[Python-ideas] An alternate approach to async IO

Sturla Molden sturla at molden.no
Wed Nov 28 00:50:18 CET 2012

Den 27. nov. 2012 kl. 18:49 skrev Trent Nelson <trent at snakebite.org>:

>    Here's the "idea" I had, with zero working code to back it up:
>    what if we had a bunch of threads in the background whose sole
>    purpose it was to handle AIO?  On Windows/AIX, they would poll
>    GetQueuedCompletionStatus, on Solaris, get_event().
>    They're literally raw pthreads and have absolutely nothing to
>    do with Python's threading.Thread() stuff.  They exist solely
>    in C and can't be interfaced to directly from Python code.
>    ....which means they're free to run outside the GIL, and thus,
>    multiple cores could be leveraged concurrently.  (Only for
>    processing completed I/O, but hey, it's better than nothing.)

And herein lies the misunderstanding. 

A Python thread can do the same processing of completed I/O before it reacquires the GIL – and thus Python can run on multiple cores concurrently. There is no difference between a pthread and a threading.Thread that has released the GIL. You don't need to spawn a pthread to process data independent if the GIL. You just need to process the data before the GIL is reacquired.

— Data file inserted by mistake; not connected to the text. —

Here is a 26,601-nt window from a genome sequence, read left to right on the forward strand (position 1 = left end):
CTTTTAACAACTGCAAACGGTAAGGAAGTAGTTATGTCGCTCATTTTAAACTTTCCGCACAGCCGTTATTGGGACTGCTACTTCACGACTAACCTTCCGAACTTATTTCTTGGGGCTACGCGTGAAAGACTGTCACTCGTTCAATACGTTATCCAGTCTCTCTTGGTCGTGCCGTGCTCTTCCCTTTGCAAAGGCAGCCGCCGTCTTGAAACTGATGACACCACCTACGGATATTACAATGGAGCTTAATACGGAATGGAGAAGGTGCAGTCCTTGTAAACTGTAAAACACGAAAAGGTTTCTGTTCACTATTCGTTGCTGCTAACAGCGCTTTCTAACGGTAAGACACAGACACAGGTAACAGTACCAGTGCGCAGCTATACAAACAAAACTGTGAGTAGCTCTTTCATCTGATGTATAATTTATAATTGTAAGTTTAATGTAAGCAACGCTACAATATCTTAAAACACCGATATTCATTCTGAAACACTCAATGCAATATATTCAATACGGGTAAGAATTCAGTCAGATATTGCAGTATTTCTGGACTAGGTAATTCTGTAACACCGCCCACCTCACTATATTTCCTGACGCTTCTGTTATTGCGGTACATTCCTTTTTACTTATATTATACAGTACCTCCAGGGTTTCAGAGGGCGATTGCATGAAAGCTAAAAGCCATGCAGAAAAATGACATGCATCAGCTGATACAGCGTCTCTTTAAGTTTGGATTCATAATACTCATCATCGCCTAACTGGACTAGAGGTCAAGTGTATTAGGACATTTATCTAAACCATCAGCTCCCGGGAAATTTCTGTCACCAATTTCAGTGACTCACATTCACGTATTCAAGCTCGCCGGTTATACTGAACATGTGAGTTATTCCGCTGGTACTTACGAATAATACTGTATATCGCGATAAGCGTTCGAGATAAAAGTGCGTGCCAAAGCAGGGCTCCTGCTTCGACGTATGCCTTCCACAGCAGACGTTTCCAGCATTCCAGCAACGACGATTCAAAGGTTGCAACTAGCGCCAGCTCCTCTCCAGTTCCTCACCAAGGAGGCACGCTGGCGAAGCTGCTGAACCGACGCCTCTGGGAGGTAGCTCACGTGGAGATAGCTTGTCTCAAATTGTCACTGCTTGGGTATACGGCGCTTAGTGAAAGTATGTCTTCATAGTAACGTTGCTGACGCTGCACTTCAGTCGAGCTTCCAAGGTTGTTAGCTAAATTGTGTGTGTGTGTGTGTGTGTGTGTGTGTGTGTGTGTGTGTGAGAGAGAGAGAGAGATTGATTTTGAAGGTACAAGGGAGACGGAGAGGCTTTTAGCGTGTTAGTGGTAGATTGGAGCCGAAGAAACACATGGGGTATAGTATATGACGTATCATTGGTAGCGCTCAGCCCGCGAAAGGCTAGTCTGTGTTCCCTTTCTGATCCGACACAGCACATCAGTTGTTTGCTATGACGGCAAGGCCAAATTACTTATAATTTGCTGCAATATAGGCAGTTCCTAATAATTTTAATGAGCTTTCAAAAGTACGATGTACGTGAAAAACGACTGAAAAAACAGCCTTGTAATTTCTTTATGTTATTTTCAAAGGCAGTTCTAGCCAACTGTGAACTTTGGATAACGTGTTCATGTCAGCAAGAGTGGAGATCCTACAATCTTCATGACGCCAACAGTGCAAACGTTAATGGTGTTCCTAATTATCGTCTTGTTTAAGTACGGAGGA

In fact, I use Python threads for parallel computing all the time. They scale as well as OpenMP threads on multiple cores. Why? Because I have made sure the computational kernels (e.g. LAPACK functions) releases the GIL before they execute – and the GIL is not reacquired before they are done. As long as the threads are running in C or Fortran land they don't need the GIL. I don't need to spawn pthreads or use OpenMP pragmas to create threads that can run freely on all cores. Python threads (threading.Thread) can do that too.


More information about the Python-ideas mailing list